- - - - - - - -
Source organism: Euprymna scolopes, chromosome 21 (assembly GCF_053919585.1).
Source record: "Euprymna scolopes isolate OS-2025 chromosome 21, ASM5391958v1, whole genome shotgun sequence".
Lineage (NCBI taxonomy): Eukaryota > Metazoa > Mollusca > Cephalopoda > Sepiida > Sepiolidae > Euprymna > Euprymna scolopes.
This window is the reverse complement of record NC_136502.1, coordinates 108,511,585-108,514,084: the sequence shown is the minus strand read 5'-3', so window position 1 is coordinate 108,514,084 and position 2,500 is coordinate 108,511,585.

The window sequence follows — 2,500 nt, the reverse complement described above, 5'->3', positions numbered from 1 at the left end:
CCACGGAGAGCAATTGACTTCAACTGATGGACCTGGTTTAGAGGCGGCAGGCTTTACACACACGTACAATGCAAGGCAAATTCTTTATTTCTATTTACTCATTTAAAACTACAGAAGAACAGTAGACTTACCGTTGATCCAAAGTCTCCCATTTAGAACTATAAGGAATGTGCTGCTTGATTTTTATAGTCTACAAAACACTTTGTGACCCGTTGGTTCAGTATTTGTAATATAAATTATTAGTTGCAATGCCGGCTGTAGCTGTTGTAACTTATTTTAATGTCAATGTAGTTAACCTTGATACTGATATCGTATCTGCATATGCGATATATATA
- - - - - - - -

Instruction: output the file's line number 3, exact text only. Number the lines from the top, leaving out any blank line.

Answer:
Lineage (NCBI taxonomy): Eukaryota > Metazoa > Mollusca > Cephalopoda > Sepiida > Sepiolidae > Euprymna > Euprymna scolopes.